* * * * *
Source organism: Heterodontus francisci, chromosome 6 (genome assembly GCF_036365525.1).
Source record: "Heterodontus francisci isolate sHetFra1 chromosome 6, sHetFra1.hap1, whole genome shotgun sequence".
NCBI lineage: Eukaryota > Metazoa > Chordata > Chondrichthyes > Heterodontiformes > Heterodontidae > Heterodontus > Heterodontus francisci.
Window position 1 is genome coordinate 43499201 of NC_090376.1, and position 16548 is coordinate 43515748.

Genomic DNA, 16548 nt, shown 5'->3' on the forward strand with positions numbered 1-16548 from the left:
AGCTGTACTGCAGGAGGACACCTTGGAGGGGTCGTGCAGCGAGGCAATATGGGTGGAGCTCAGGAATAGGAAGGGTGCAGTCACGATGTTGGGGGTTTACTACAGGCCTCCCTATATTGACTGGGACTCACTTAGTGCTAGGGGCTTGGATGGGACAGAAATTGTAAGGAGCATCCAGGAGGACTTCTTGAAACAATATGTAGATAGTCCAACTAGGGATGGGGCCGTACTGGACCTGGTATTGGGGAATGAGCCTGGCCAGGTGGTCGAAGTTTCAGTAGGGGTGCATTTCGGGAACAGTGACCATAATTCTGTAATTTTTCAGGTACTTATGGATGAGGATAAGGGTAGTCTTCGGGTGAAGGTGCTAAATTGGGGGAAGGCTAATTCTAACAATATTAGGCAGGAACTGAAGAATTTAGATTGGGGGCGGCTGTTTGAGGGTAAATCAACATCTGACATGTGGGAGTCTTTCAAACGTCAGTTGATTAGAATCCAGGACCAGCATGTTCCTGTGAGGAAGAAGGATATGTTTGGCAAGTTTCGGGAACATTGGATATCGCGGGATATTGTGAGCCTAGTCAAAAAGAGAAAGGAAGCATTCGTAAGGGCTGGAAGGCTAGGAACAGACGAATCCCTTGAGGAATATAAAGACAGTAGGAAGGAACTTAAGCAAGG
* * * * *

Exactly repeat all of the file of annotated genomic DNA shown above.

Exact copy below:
Source organism: Heterodontus francisci, chromosome 6 (genome assembly GCF_036365525.1).
Source record: "Heterodontus francisci isolate sHetFra1 chromosome 6, sHetFra1.hap1, whole genome shotgun sequence".
NCBI lineage: Eukaryota > Metazoa > Chordata > Chondrichthyes > Heterodontiformes > Heterodontidae > Heterodontus > Heterodontus francisci.
Window position 1 is genome coordinate 43499201 of NC_090376.1, and position 16548 is coordinate 43515748.

Genomic DNA, 16548 nt, shown 5'->3' on the forward strand with positions numbered 1-16548 from the left:
AGCTGTACTGCAGGAGGACACCTTGGAGGGGTCGTGCAGCGAGGCAATATGGGTGGAGCTCAGGAATAGGAAGGGTGCAGTCACGATGTTGGGGGTTTACTACAGGCCTCCCTATATTGACTGGGACTCACTTAGTGCTAGGGGCTTGGATGGGACAGAAATTGTAAGGAGCATCCAGGAGGACTTCTTGAAACAATATGTAGATAGTCCAACTAGGGATGGGGCCGTACTGGACCTGGTATTGGGGAATGAGCCTGGCCAGGTGGTCGAAGTTTCAGTAGGGGTGCATTTCGGGAACAGTGACCATAATTCTGTAATTTTTCAGGTACTTATGGATGAGGATAAGGGTAGTCTTCGGGTGAAGGTGCTAAATTGGGGGAAGGCTAATTCTAACAATATTAGGCAGGAACTGAAGAATTTAGATTGGGGGCGGCTGTTTGAGGGTAAATCAACATCTGACATGTGGGAGTCTTTCAAACGTCAGTTGATTAGAATCCAGGACCAGCATGTTCCTGTGAGGAAGAAGGATATGTTTGGCAAGTTTCGGGAACATTGGATATCGCGGGATATTGTGAGCCTAGTCAAAAAGAGAAAGGAAGCATTCGTAAGGGCTGGAAGGCTAGGAACAGACGAATCCCTTGAGGAATATAAAGACAGTAGGAAGGAACTTAAGCAAGG